Like most small businesses, you’re looking to grow. Growth will involve change. But what about preserving the enthusiastic, positive, “we’re all in this together” attitude that is so much a part of your small business? I expect you and your team don’t want to see that disappear. Unfortunately, one of the downsides of getting larger is the risk of losing the culture that got you where you are today. To preserve the small business culture that you value, you need to make it a priority and take certain steps.
You may be aware of a major shift we undertook a year or so ago at Plantronics to ensure that we continue to preserve the collaborative culture that got the company off the ground over 50 years ago. We overhauled our physical environment into what we call Smarter Working, replacing typical farms of cubes with an open space where all us of co-locate. Smarter Working makes it easier to communicate and share ideas on the fly. We also have the option of working at home or coming into the office, since flexibility and working the way that works best for each of us is another tenet of our culture.
Smarter Working is our most recent effort to insure that as Plantronics continues to grow, we don’t lose our inherent can-do culture. In addition to changing your physical workspace, here are some other ways to help preserve your small business culture over the years.
Establish what you stand for: Every company has a set of core beliefs or values that affect the way you interact with each other and with customers and determine how you grow. Make sure everyone understands what you stand for. Write down your core values somewhere – in your employee handbook as a start. Also revisit them as a team periodically. As the head of the company, make sure your actions reflect and reinforce your core values.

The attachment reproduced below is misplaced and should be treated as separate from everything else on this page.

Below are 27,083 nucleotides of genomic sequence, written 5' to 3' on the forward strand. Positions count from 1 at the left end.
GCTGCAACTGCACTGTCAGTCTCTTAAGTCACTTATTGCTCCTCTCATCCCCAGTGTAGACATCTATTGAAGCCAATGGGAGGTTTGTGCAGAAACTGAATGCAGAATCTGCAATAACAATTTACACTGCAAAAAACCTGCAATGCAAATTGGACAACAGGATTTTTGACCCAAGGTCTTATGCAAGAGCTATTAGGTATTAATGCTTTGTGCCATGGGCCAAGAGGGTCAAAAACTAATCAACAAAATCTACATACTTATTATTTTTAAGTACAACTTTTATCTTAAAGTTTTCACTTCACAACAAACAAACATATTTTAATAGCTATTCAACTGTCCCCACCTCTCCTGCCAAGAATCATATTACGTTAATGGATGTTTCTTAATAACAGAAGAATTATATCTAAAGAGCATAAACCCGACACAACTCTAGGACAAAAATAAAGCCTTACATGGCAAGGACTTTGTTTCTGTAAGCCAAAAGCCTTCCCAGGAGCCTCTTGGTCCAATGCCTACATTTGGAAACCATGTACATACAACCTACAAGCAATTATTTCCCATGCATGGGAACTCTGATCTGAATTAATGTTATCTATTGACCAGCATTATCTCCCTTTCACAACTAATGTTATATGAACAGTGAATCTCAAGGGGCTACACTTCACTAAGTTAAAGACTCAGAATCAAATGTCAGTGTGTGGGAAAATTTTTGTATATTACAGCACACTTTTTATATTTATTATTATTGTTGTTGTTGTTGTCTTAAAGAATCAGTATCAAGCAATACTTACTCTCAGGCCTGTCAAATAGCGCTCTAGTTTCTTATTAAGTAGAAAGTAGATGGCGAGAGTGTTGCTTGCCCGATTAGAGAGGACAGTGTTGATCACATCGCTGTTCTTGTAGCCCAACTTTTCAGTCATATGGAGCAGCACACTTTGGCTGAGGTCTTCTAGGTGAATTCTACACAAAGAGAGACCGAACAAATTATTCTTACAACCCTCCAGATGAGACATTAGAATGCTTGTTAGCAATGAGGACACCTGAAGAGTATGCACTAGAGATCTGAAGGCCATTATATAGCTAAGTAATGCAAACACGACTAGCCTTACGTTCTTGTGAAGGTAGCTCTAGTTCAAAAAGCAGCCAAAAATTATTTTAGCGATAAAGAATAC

Appoint someone to oversee the culture: Designate someone to make sure new employees are on board with the culture and that the company seeks ways internally and externally to reinforce your values.
Hire the right people: The people you hire need to be as committed to your culture as they are to their work. You can’t afford to have the wrong people on board who have a different vision. If you hire someone and find they aren’t committed, let them go. To get the right people, you might even consider hiring people who are located in another state or city and let them work remotely.
Foster your culture outside work hours: Plan activities outside work that bring your team together and help foster your culture. It could be a fun event or some activity to give back to the community, if that is part of your culture.
Don’t leave your small business culture to evolve on its own. Define and cultivate it so it becomes an integral part of your business that motivates your team, inspires loyalty and maybe even becomes part of your brand.
Recommended reading: Building a Great Place to Work